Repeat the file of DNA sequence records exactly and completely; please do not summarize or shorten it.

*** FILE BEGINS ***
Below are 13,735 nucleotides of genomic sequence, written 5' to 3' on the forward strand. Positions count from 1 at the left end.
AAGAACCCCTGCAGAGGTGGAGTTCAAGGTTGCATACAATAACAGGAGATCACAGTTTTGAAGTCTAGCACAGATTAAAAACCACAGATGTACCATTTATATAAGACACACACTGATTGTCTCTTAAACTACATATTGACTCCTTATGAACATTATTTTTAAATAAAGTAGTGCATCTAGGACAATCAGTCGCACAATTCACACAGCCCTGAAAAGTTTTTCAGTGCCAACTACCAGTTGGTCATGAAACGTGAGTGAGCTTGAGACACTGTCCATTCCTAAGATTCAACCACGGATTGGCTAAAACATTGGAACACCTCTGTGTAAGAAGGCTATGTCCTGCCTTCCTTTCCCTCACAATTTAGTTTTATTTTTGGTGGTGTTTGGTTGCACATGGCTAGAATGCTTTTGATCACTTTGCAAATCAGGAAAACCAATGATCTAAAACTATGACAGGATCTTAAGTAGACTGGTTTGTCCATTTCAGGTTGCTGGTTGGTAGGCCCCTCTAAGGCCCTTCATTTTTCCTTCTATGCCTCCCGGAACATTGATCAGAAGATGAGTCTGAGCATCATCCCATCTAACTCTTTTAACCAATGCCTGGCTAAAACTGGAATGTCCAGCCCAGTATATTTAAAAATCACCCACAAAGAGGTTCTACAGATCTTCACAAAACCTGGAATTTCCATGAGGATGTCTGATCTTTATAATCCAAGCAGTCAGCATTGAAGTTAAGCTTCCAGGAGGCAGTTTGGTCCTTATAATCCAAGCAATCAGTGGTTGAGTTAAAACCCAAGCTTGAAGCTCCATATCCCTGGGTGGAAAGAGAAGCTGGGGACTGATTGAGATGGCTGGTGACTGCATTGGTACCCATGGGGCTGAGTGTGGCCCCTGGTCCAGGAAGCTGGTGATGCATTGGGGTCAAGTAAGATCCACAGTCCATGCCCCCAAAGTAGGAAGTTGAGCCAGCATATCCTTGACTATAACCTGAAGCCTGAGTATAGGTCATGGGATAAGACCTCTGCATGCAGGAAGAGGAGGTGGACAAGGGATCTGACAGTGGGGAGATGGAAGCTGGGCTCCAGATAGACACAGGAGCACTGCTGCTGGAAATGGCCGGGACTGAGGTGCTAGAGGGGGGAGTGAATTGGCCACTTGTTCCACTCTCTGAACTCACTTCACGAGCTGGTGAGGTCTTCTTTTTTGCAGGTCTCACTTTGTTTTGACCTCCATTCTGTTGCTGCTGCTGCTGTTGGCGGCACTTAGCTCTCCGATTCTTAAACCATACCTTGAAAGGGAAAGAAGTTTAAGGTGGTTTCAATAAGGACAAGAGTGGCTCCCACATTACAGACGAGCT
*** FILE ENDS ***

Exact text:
Below are 13,735 nucleotides of genomic sequence, written 5' to 3' on the forward strand. Positions count from 1 at the left end.
AAGAACCCCTGCAGAGGTGGAGTTCAAGGTTGCATACAATAACAGGAGATCACAGTTTTGAAGTCTAGCACAGATTAAAAACCACAGATGTACCATTTATATAAGACACACACTGATTGTCTCTTAAACTACATATTGACTCCTTATGAACATTATTTTTAAATAAAGTAGTGCATCTAGGACAATCAGTCGCACAATTCACACAGCCCTGAAAAGTTTTTCAGTGCCAACTACCAGTTGGTCATGAAACGTGAGTGAGCTTGAGACACTGTCCATTCCTAAGATTCAACCACGGATTGGCTAAAACATTGGAACACCTCTGTGTAAGAAGGCTATGTCCTGCCTTCCTTTCCCTCACAATTTAGTTTTATTTTTGGTGGTGTTTGGTTGCACATGGCTAGAATGCTTTTGATCACTTTGCAAATCAGGAAAACCAATGATCTAAAACTATGACAGGATCTTAAGTAGACTGGTTTGTCCATTTCAGGTTGCTGGTTGGTAGGCCCCTCTAAGGCCCTTCATTTTTCCTTCTATGCCTCCCGGAACATTGATCAGAAGATGAGTCTGAGCATCATCCCATCTAACTCTTTTAACCAATGCCTGGCTAAAACTGGAATGTCCAGCCCAGTATATTTAAAAATCACCCACAAAGAGGTTCTACAGATCTTCACAAAACCTGGAATTTCCATGAGGATGTCTGATCTTTATAATCCAAGCAGTCAGCATTGAAGTTAAGCTTCCAGGAGGCAGTTTGGTCCTTATAATCCAAGCAATCAGTGGTTGAGTTAAAACCCAAGCTTGAAGCTCCATATCCCTGGGTGGAAAGAGAAGCTGGGGACTGATTGAGATGGCTGGTGACTGCATTGGTACCCATGGGGCTGAGTGTGGCCCCTGGTCCAGGAAGCTGGTGATGCATTGGGGTCAAGTAAGATCCACAGTCCATGCCCCCAAAGTAGGAAGTTGAGCCAGCATATCCTTGACTATAACCTGAAGCCTGAGTATAGGTCATGGGATAAGACCTCTGCATGCAGGAAGAGGAGGTGGACAAGGGATCTGACAGTGGGGAGATGGAAGCTGGGCTCCAGATAGACACAGGAGCACTGCTGCTGGAAATGGCCGGGACTGAGGTGCTAGAGGGGGGAGTGAATTGGCCACTTGTTCCACTCTCTGAACTCACTTCACGAGCTGGTGAGGTCTTCTTTTTTGCAGGTCTCACTTTGTTTTGACCTCCATTCTGTTGCTGCTGCTGCTGTTGGCGGCACTTAGCTCTCCGATTCTTAAACCATACCTTGAAAGGGAAAGAAGTTTAAGGTGGTTTCAATAAGGACAAGAGTGGCTCCCACATTACAGACGAGCT